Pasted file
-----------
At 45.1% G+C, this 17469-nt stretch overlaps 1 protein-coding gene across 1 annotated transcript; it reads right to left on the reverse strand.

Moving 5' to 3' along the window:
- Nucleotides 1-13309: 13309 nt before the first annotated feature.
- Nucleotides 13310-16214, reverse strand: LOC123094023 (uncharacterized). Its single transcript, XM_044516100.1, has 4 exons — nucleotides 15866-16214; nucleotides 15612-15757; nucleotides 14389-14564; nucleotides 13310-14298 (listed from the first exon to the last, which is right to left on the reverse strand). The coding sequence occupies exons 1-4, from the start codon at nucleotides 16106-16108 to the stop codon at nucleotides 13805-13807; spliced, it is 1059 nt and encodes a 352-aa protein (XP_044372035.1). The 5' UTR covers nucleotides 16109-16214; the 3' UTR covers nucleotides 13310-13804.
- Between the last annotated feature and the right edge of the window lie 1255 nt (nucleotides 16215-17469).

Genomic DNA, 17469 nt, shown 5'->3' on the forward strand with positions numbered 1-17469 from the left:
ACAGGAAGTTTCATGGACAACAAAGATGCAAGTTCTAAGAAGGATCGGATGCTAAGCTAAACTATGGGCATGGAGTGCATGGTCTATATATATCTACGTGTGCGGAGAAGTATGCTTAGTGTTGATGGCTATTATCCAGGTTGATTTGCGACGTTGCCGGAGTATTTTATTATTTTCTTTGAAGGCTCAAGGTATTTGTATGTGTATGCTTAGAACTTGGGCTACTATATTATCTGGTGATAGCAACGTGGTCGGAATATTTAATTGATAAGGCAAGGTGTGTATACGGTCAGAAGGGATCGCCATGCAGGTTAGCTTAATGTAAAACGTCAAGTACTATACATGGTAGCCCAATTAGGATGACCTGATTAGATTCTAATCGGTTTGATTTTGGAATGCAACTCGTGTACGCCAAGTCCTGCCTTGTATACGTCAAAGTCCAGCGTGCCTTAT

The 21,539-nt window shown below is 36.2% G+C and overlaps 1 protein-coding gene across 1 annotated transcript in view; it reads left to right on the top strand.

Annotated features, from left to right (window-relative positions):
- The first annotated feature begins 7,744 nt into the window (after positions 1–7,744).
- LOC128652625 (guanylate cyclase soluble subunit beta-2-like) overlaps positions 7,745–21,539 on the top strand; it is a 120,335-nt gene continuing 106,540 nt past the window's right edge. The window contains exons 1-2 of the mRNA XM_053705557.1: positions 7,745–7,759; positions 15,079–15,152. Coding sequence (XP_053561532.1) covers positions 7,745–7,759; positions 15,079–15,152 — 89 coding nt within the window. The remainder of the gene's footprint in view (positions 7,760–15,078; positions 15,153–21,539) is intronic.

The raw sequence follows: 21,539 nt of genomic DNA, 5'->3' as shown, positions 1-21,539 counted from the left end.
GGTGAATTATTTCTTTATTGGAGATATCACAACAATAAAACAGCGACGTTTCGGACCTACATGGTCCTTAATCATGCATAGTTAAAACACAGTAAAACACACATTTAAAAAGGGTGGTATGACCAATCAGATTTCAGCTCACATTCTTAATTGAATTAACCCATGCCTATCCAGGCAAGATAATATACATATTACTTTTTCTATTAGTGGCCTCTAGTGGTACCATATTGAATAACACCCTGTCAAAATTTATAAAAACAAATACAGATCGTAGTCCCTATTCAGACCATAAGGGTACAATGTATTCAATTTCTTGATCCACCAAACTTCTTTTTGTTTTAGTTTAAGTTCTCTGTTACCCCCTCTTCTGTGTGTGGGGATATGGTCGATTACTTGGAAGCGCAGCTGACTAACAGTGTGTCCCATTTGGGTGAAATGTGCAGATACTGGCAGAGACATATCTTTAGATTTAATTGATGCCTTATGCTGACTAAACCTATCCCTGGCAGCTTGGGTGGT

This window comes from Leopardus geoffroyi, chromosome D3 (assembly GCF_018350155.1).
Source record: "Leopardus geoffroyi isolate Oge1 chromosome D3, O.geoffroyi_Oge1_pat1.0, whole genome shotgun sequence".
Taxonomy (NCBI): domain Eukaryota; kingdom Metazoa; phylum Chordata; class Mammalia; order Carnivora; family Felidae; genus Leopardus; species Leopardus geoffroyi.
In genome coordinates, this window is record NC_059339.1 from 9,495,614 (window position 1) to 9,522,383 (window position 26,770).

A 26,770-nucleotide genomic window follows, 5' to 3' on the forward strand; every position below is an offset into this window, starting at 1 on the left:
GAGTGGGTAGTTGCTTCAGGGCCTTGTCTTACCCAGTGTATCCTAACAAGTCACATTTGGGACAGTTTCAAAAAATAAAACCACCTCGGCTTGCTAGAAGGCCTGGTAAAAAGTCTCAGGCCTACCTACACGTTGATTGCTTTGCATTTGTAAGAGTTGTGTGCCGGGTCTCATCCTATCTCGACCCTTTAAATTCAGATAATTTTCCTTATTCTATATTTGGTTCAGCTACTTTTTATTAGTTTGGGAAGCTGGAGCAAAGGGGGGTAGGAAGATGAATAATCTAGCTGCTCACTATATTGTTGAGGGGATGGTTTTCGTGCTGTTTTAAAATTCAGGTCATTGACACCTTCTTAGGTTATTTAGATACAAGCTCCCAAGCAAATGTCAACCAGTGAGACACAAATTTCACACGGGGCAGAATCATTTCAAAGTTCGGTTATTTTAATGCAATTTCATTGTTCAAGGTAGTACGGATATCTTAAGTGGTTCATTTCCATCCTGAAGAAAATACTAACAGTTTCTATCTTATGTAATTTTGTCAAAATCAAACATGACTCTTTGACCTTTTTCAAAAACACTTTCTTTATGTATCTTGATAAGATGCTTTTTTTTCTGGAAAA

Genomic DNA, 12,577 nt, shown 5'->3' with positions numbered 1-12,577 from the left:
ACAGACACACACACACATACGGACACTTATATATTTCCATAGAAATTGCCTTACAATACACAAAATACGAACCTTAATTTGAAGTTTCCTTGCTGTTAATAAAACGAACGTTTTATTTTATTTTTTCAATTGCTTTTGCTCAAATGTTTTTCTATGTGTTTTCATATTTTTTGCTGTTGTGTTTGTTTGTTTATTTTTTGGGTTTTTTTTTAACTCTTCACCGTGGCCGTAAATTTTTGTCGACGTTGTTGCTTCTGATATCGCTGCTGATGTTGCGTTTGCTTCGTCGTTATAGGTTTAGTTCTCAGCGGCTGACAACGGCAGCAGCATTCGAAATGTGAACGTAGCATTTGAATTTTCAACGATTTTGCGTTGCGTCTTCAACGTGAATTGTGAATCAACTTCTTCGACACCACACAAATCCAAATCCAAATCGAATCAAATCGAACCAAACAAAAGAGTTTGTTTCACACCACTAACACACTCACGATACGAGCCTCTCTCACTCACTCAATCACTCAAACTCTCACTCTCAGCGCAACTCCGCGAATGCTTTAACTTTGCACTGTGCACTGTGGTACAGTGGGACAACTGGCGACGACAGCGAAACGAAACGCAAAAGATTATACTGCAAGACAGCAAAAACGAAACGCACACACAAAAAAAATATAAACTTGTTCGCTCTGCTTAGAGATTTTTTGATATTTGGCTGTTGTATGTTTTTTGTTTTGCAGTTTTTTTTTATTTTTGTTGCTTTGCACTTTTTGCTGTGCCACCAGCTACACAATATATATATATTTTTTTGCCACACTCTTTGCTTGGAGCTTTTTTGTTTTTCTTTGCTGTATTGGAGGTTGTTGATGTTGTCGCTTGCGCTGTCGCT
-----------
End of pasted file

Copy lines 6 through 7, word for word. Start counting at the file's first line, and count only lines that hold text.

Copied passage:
Genomic DNA, 17469 nt, shown 5'->3' on the forward strand with positions numbered 1-17469 from the left:
ACAGGAAGTTTCATGGACAACAAAGATGCAAGTTCTAAGAAGGATCGGATGCTAAGCTAAACTATGGGCATGGAGTGCATGGTCTATATATATCTACGTGTGCGGAGAAGTATGCTTAGTGTTGATGGCTATTATCCAGGTTGATTTGCGACGTTGCCGGAGTATTTTATTATTTTCTTTGAAGGCTCAAGGTATTTGTATGTGTATGCTTAGAACTTGGGCTACTATATTATCTGGTGATAGCAACGTGGTCGGAATATTTAATTGATAAGGCAAGGTGTGTATACGGTCAGAAGGGATCGCCATGCAGGTTAGCTTAATGTAAAACGTCAAGTACTATACATGGTAGCCCAATTAGGATGACCTGATTAGATTCTAATCGGTTTGATTTTGGAATGCAACTCGTGTACGCCAAGTCCTGCCTTGTATACGTCAAAGTCCAGCGTGCCTTAT